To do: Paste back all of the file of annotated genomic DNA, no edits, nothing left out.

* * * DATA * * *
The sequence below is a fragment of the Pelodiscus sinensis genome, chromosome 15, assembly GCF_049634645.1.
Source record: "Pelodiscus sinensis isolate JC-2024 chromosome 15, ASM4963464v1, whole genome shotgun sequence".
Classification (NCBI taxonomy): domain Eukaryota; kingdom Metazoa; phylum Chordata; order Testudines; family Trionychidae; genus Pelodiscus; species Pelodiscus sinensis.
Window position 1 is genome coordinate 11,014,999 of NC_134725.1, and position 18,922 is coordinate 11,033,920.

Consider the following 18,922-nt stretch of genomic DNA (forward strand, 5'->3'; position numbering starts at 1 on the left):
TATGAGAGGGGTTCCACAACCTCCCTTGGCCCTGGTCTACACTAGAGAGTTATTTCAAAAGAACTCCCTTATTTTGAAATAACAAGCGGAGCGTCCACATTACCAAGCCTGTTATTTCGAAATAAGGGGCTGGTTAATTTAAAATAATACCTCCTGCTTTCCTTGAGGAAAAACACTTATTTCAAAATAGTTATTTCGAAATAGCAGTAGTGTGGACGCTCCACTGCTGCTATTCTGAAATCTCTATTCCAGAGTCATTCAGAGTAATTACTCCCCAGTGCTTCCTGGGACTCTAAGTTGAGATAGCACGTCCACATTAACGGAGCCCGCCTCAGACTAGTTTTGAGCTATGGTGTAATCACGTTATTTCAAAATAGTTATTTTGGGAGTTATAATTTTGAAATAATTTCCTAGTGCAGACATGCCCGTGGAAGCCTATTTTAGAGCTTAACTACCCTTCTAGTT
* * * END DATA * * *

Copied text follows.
The sequence below is a fragment of the Pelodiscus sinensis genome, chromosome 15, assembly GCF_049634645.1.
Source record: "Pelodiscus sinensis isolate JC-2024 chromosome 15, ASM4963464v1, whole genome shotgun sequence".
Classification (NCBI taxonomy): domain Eukaryota; kingdom Metazoa; phylum Chordata; order Testudines; family Trionychidae; genus Pelodiscus; species Pelodiscus sinensis.
Window position 1 is genome coordinate 11,014,999 of NC_134725.1, and position 18,922 is coordinate 11,033,920.

Consider the following 18,922-nt stretch of genomic DNA (forward strand, 5'->3'; position numbering starts at 1 on the left):
TATGAGAGGGGTTCCACAACCTCCCTTGGCCCTGGTCTACACTAGAGAGTTATTTCAAAAGAACTCCCTTATTTTGAAATAACAAGCGGAGCGTCCACATTACCAAGCCTGTTATTTCGAAATAAGGGGCTGGTTAATTTAAAATAATACCTCCTGCTTTCCTTGAGGAAAAACACTTATTTCAAAATAGTTATTTCGAAATAGCAGTAGTGTGGACGCTCCACTGCTGCTATTCTGAAATCTCTATTCCAGAGTCATTCAGAGTAATTACTCCCCAGTGCTTCCTGGGACTCTAAGTTGAGATAGCACGTCCACATTAACGGAGCCCGCCTCAGACTAGTTTTGAGCTATGGTGTAATCACGTTATTTCAAAATAGTTATTTTGGGAGTTATAATTTTGAAATAATTTCCTAGTGCAGACATGCCCGTGGAAGCCTATTTTAGAGCTTAACTACCCTTCTAGTT